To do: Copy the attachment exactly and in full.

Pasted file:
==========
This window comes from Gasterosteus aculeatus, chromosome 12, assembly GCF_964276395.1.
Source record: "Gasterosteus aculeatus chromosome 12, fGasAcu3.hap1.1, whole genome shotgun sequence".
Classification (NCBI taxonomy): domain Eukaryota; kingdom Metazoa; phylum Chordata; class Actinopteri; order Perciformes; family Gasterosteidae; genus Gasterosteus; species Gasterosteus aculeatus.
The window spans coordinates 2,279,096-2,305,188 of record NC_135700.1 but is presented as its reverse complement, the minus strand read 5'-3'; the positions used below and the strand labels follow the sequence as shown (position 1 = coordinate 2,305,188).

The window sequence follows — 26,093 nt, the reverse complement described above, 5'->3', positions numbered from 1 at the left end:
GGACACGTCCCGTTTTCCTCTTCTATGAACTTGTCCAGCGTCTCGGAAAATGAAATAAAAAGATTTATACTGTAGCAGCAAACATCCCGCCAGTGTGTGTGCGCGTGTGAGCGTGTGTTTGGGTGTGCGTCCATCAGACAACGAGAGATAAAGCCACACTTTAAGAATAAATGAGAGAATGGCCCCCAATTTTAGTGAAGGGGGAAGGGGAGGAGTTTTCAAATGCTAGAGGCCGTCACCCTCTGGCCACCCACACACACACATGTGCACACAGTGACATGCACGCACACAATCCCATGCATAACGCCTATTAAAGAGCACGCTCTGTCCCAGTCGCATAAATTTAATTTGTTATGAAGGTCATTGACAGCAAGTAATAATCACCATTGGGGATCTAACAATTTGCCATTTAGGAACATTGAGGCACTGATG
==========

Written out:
This window comes from Gasterosteus aculeatus, chromosome 12, assembly GCF_964276395.1.
Source record: "Gasterosteus aculeatus chromosome 12, fGasAcu3.hap1.1, whole genome shotgun sequence".
Classification (NCBI taxonomy): domain Eukaryota; kingdom Metazoa; phylum Chordata; class Actinopteri; order Perciformes; family Gasterosteidae; genus Gasterosteus; species Gasterosteus aculeatus.
The window spans coordinates 2,279,096-2,305,188 of record NC_135700.1 but is presented as its reverse complement, the minus strand read 5'-3'; the positions used below and the strand labels follow the sequence as shown (position 1 = coordinate 2,305,188).

The window sequence follows — 26,093 nt, the reverse complement described above, 5'->3', positions numbered from 1 at the left end:
GGACACGTCCCGTTTTCCTCTTCTATGAACTTGTCCAGCGTCTCGGAAAATGAAATAAAAAGATTTATACTGTAGCAGCAAACATCCCGCCAGTGTGTGTGCGCGTGTGAGCGTGTGTTTGGGTGTGCGTCCATCAGACAACGAGAGATAAAGCCACACTTTAAGAATAAATGAGAGAATGGCCCCCAATTTTAGTGAAGGGGGAAGGGGAGGAGTTTTCAAATGCTAGAGGCCGTCACCCTCTGGCCACCCACACACACACATGTGCACACAGTGACATGCACGCACACAATCCCATGCATAACGCCTATTAAAGAGCACGCTCTGTCCCAGTCGCATAAATTTAATTTGTTATGAAGGTCATTGACAGCAAGTAATAATCACCATTGGGGATCTAACAATTTGCCATTTAGGAACATTGAGGCACTGATG